On Exceptions

Another programming subject that tends to confuse people is Exceptions. It appears that each programming language (including *each* machine code architecture) and each operating system has its own subtly-incompatible version.

On the surface, the idea appears quite simple: sometimes exceptional situations occur, and the program must handle them. However, when you dig deeper, you find several similar but distinct ways of thinking about it. I’ll try to detail the ones I heard about. Note that people occasionally design one implementation but actually implement another!


The classical way to think about exceptions is as return codes – like in C. They have the advantages of being standard within a language and containing more information than a typical error code, as well as not overloading the return output. This method looks quite fine on the surface, but it loses the explicitness of error codes, causing many a subtle bug.


The second way I found is the rather operational way of exceptions being a “longjmp to a stored handler”. This kind of thinking is generally fine when programming is side-effect-free but can cause quite a bit of a mess otherwise, especially if garbage-collection is missing.


The essential problem in these methods is that exceptions add many paths to a program that are rarely tested. This is especially pronounced in out-of-memory exceptions, which in many programming styles can essentially occur every second line, but in practice almost never happen.

Note that in many of these cases the program should just exit. It was noticed that all languages already have a similar “mechanism” to this – by the halting problem functions can always use an infinite amount of time before returning (observe that a common mechanism of dealing with OOM – paging/swapping – can, in particularly bad situations, cause functions to use a practically infinite amount of time and you can’t do much about it). In some ways this behaviour is not that different from a hard-reset of the computer (e.g. the power being pulled) – which may very well be a (user-caused) consequence of it happening to a critical program.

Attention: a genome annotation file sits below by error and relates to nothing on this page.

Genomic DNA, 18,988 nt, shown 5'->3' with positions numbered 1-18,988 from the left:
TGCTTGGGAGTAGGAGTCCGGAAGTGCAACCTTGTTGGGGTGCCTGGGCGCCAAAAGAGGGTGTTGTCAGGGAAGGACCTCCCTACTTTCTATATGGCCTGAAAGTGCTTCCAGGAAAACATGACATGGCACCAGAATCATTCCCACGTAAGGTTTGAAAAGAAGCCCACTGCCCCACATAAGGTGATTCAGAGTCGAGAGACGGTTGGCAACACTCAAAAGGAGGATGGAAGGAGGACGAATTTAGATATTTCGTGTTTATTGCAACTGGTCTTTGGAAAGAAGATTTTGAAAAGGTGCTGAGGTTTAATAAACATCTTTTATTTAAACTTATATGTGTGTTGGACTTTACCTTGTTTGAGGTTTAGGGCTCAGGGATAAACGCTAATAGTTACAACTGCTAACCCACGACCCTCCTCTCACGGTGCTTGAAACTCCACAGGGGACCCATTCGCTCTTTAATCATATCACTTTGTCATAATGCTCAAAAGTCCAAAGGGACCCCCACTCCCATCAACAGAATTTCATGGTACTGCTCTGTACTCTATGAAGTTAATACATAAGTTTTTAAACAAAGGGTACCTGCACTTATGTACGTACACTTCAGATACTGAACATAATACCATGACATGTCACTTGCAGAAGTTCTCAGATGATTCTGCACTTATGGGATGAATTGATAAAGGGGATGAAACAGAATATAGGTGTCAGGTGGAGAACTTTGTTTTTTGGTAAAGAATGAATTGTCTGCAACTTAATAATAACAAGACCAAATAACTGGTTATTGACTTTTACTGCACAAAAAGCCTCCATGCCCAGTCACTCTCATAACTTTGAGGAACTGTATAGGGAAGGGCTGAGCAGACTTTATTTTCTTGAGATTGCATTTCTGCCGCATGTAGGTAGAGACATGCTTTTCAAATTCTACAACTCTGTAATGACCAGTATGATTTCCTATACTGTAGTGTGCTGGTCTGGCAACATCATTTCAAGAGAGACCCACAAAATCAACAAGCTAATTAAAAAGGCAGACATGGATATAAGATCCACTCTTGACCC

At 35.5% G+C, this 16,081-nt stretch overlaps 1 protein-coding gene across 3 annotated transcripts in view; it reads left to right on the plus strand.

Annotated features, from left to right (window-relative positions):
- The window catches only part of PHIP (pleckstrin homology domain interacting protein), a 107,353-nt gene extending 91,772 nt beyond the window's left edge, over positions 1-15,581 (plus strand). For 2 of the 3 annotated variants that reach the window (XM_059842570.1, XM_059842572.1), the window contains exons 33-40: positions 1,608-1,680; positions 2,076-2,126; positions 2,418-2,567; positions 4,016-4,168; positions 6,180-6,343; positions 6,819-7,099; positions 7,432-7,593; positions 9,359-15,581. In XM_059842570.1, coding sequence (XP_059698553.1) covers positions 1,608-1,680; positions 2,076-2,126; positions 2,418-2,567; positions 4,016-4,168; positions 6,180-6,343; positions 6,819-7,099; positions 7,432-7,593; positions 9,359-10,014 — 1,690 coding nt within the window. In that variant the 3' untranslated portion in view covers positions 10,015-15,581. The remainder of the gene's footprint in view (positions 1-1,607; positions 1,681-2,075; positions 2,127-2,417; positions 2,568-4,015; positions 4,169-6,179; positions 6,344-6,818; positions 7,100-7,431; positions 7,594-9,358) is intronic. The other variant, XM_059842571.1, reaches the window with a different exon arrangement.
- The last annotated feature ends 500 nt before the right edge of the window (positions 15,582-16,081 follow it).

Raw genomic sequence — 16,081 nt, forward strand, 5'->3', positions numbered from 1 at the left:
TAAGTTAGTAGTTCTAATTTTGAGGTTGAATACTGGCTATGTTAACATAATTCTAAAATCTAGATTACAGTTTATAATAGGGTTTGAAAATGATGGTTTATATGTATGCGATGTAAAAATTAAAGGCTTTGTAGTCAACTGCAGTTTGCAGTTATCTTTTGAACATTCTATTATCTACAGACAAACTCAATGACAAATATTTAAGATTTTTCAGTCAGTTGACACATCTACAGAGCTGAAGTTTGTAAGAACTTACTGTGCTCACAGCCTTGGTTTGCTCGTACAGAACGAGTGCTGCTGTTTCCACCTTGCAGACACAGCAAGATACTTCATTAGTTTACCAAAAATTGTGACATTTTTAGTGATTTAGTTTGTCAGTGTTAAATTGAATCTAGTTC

Papers typically call this behaviour divergence for rather obscure reasons, which is the name I’ll use in the rest of this post. I’ll like to note that C11 actually prohibits it, in clause 1.10/24:

  The implementation may assume that any thread will eventually do one of the following:
  — terminate,
  — make a call to a library I/O function,
  — access or modify a volatile object, or
  — perform a synchronization operation or an atomic operation


However, several programs have decided to use a divergence-like mechanism to handle (some kinds of) exceptions – a good example is most GUI toolkits, which like to abort on memory allocation failure. This has the advantage of essentially not having error paths to test.


However, this method has the big disadvantage of leaking the entire program on an exception. Often, this isn’t an issue: unlike what many CS instructors believe, the OS keeps track of a program’s resources and frees them when the program exits (in any way). But sometimes one wants only an operation to diverge – consider the case of a web browser with 30 tabs open, when the user enters a page with a badly-designed script that uses many gigabytes of memory – one (of course) won’t like to leak the entire tab, but one won’t like to close the entire browser either.


For these kinds of cases, one wants a cancellation method. This is quite similar to divergence, except it releases the resources used by the program. As I said earlier, typical operating systems already provide it if the program is separated into processes, and a similar mechanism, separating a program into disjoint heaps, is often used to have the advantage of this method without these issues.


However, canceling a tangled program is generally a tangled issue that I will leave for tomorrow’s post.


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